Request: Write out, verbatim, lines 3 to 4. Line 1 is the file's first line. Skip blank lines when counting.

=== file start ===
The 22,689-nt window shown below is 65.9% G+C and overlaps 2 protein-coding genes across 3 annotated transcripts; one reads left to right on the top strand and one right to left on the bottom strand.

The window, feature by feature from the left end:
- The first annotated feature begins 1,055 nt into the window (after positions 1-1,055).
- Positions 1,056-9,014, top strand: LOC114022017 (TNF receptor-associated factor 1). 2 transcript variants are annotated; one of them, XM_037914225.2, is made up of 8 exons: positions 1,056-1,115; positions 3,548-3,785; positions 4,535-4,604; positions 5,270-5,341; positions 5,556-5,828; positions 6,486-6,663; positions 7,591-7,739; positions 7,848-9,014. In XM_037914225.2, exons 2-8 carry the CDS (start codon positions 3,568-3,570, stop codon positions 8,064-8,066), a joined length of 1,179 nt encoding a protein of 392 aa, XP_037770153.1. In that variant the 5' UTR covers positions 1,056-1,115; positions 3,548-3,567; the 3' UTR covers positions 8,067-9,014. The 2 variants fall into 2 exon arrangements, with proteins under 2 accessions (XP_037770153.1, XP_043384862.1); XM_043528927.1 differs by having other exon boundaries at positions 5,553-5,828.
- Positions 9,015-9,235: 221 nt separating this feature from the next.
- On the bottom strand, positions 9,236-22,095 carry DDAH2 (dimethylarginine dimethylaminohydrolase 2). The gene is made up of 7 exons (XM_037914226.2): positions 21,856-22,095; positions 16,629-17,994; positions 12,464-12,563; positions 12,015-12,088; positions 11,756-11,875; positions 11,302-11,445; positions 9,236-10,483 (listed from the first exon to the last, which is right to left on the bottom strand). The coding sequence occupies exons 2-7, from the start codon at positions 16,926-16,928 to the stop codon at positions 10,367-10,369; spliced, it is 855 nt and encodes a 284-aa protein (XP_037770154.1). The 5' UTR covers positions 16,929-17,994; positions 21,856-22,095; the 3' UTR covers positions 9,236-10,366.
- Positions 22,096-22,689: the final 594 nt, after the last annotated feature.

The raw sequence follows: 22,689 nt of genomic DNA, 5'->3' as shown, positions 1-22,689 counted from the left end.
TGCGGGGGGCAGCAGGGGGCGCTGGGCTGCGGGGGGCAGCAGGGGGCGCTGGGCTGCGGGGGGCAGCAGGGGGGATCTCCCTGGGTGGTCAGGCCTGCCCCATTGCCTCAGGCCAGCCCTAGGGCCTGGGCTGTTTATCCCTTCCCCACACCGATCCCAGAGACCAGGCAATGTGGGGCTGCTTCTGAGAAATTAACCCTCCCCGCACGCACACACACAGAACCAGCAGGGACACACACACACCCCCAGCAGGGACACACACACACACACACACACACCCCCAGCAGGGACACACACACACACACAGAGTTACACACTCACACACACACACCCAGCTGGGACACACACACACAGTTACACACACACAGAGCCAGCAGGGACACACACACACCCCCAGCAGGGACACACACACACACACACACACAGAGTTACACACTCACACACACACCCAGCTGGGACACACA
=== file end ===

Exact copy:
- The first annotated feature begins 1,055 nt into the window (after positions 1-1,055).
- Positions 1,056-9,014, top strand: LOC114022017 (TNF receptor-associated factor 1). 2 transcript variants are annotated; one of them, XM_037914225.2, is made up of 8 exons: positions 1,056-1,115; positions 3,548-3,785; positions 4,535-4,604; positions 5,270-5,341; positions 5,556-5,828; positions 6,486-6,663; positions 7,591-7,739; positions 7,848-9,014. In XM_037914225.2, exons 2-8 carry the CDS (start codon positions 3,568-3,570, stop codon positions 8,064-8,066), a joined length of 1,179 nt encoding a protein of 392 aa, XP_037770153.1. In that variant the 5' UTR covers positions 1,056-1,115; positions 3,548-3,567; the 3' UTR covers positions 8,067-9,014. The 2 variants fall into 2 exon arrangements, with proteins under 2 accessions (XP_037770153.1, XP_043384862.1); XM_043528927.1 differs by having other exon boundaries at positions 5,553-5,828.